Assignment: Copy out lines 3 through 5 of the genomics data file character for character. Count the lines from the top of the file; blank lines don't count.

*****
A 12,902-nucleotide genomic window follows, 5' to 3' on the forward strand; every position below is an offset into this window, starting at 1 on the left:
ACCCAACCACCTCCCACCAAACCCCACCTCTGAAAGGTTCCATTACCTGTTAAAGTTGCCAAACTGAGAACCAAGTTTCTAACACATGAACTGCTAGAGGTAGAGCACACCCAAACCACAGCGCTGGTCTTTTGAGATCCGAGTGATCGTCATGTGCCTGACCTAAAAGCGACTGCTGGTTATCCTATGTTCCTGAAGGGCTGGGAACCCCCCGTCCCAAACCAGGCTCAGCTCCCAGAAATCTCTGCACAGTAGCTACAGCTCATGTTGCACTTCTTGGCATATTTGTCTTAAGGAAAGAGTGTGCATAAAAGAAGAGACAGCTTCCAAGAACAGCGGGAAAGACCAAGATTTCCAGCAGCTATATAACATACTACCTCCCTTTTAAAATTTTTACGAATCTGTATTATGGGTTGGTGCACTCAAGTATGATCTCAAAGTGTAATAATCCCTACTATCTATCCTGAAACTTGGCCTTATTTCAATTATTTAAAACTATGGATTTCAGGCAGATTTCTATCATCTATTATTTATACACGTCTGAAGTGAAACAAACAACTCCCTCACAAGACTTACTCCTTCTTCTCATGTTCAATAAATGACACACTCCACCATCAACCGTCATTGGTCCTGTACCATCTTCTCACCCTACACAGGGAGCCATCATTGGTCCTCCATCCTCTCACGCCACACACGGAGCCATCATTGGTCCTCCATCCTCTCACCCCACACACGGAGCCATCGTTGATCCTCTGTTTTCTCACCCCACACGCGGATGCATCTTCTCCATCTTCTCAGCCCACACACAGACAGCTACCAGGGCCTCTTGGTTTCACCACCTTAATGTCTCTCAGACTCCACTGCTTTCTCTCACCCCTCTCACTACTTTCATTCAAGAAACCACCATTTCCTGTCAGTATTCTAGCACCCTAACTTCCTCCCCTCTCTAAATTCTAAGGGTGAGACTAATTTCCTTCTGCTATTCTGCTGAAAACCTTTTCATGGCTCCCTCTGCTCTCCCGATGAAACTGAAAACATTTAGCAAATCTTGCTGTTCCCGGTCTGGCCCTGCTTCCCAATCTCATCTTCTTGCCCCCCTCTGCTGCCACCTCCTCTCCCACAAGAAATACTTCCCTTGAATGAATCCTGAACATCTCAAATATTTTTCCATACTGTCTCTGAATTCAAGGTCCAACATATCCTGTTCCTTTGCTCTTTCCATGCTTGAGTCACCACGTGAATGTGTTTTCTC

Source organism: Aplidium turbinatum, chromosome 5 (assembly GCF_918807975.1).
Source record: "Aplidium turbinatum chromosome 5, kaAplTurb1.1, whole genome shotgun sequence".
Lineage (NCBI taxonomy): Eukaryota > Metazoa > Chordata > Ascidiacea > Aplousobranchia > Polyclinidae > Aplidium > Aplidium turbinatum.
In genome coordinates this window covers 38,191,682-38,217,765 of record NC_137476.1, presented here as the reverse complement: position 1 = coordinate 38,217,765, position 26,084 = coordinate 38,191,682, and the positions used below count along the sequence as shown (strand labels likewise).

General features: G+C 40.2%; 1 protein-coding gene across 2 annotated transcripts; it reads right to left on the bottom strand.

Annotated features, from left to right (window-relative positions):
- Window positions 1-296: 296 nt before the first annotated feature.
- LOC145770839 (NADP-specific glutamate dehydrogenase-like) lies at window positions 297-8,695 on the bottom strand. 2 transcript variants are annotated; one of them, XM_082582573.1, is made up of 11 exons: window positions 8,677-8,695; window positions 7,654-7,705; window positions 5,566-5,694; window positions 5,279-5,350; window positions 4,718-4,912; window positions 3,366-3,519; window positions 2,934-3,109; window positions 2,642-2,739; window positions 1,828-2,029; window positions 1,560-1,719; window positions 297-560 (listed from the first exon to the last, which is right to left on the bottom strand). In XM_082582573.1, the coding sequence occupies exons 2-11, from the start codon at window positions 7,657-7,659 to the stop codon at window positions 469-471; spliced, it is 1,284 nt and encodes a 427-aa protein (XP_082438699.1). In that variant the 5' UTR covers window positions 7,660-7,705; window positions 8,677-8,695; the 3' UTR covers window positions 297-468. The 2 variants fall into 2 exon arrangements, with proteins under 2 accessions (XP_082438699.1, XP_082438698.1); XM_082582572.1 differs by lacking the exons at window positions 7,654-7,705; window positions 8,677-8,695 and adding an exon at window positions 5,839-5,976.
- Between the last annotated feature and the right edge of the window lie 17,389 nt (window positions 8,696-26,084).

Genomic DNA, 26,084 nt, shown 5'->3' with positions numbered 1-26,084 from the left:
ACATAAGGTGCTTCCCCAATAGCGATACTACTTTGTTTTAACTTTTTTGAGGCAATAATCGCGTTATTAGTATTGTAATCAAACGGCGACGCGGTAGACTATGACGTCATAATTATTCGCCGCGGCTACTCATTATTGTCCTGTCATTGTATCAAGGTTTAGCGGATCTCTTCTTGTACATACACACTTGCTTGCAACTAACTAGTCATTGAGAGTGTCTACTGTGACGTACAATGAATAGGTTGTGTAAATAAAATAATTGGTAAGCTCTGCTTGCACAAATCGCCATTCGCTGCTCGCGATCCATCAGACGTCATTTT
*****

Source organism: Aplidium turbinatum, chromosome 5 (assembly GCF_918807975.1).
Source record: "Aplidium turbinatum chromosome 5, kaAplTurb1.1, whole genome shotgun sequence".
Lineage (NCBI taxonomy): Eukaryota > Metazoa > Chordata > Ascidiacea > Aplousobranchia > Polyclinidae > Aplidium > Aplidium turbinatum.